["Cousin Angélica"] is a voyage into the past quite unlike any other I've ever seen in a movie, both because Spain's recent history is so particular and because of Mr. Saura's way of always dealing with memory so that it becomes an extension of the immediate present.
"Cousin Angélica" is not simply about Luis's childhood before and during the civil war. It's about Luis's recollections of his childhood as he renews contacts with his family….
Mr. Saura doesn't use conventional flashbacks, which are as isolated from time and feeling as postcard pictures are removed from a tourist's actual experiences ….
En route once again to his relatives, the tearful Luis is comforted by his mother and father. There is nothing exceptional about this scene except that when we see the middle-age, cardigan-wearing Luis being soothed by parents younger than he is we are suddenly presented not only with a memory of the past but with everything that's accrued in the intervening years—with fear, anger and humiliation, but, also with the sense of loss that has haunted his maturity….
[Spain] is the real subject of the film, and at the time it was released there—1974—"Cousin Angélica" caused quite a stir with its references to the war, Spanish Catholicism and the possible nobility of at least some members of the Republican cause. Even if it's difficult for someone not familiar with the subtleties of Spanish life to get all of these references, the movie is extraordinarily compelling, an invitation into a world until recently closed, but whose vitality has remained undiminished. (p. 52)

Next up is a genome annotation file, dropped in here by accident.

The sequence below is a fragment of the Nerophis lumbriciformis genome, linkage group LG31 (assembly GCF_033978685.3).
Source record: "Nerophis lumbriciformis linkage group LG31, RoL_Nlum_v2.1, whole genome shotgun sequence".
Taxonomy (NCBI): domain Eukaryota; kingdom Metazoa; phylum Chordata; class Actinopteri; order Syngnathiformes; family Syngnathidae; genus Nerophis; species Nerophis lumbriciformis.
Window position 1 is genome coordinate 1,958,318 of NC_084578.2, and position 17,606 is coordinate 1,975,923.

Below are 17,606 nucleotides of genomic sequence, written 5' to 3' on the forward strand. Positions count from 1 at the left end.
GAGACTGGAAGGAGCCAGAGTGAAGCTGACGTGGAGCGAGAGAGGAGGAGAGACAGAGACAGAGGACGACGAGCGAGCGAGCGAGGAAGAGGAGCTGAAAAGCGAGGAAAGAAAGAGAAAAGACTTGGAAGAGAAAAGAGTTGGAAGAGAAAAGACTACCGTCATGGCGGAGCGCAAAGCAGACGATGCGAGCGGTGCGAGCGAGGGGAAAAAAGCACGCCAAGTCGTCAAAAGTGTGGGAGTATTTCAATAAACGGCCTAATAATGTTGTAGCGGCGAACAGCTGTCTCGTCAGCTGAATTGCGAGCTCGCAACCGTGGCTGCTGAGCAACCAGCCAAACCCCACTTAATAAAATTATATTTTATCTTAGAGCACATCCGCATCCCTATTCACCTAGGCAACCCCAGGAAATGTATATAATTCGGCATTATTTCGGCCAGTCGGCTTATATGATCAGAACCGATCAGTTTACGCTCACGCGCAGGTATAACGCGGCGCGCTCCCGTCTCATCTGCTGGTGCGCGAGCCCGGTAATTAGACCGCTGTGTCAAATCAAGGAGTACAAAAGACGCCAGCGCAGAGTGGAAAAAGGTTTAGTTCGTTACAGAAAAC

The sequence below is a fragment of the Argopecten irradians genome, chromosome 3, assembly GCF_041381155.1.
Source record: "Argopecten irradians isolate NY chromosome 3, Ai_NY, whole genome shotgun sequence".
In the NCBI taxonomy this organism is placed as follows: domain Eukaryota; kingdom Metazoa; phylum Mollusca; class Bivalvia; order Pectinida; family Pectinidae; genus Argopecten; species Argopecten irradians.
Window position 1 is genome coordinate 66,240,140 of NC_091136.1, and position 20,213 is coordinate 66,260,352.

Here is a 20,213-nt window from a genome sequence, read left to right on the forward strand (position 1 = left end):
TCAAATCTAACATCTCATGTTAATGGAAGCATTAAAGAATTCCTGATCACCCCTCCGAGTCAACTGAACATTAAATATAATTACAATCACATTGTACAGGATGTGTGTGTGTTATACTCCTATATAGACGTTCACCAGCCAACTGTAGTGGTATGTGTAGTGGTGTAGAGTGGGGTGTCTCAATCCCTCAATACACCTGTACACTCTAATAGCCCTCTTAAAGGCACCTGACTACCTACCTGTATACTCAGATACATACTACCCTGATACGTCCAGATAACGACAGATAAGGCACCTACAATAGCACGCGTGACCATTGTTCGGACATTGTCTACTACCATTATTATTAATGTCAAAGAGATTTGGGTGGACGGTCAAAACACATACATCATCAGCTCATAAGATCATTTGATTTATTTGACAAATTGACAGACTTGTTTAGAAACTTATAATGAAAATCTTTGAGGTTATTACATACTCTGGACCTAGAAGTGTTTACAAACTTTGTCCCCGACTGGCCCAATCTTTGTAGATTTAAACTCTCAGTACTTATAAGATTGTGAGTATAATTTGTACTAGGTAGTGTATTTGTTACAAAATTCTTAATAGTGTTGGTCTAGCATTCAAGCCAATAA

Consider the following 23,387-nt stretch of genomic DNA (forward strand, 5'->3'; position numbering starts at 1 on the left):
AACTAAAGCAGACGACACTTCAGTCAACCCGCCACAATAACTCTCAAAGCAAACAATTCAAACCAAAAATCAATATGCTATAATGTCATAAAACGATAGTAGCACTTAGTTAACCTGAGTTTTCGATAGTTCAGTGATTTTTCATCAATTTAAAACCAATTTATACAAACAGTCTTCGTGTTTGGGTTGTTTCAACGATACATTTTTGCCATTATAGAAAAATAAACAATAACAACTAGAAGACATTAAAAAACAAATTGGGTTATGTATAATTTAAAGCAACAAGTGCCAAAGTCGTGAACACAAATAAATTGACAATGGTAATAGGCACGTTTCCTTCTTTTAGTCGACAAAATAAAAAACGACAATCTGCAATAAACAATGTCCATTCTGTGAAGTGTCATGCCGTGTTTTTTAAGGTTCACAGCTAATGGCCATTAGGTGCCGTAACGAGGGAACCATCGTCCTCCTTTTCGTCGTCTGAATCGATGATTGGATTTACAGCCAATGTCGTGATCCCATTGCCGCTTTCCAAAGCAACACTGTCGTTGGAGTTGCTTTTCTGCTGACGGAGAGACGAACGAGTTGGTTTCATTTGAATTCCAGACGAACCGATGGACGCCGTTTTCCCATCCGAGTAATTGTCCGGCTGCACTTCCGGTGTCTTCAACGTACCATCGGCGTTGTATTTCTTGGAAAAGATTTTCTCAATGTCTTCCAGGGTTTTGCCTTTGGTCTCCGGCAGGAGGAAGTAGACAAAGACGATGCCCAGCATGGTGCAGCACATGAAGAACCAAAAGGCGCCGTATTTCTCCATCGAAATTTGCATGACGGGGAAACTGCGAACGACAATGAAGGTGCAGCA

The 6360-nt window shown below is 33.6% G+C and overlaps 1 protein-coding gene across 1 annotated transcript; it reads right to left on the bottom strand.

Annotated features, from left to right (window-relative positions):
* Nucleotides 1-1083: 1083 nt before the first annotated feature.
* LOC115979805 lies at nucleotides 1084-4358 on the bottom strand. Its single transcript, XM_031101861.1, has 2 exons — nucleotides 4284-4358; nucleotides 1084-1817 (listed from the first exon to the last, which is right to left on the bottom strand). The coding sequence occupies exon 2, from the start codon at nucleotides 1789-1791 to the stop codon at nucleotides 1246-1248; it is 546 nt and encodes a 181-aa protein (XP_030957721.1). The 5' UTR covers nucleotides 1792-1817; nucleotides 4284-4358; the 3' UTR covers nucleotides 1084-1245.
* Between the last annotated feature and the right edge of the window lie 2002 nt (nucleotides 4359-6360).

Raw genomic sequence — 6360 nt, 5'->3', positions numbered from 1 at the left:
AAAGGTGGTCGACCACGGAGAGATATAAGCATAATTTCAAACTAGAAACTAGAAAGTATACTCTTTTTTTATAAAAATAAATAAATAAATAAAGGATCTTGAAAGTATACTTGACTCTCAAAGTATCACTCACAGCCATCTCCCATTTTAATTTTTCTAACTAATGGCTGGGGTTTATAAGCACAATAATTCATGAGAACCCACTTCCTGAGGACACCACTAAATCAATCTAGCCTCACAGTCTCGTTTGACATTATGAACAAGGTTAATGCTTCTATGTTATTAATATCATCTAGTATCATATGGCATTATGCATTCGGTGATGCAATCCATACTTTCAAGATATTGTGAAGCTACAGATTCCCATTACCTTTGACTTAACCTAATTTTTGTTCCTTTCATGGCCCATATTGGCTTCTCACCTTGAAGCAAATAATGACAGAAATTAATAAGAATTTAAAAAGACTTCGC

Vincent Canby, "Poignant Middle Age," in The New York Times (© 1977 by The New York Times Company; reprinted by permission), May 13, 1977 (and reprinted in The New York Times Film Reviews: 1977–1978, The New York Times Company & Arno Press, 1979, pp. 51-2).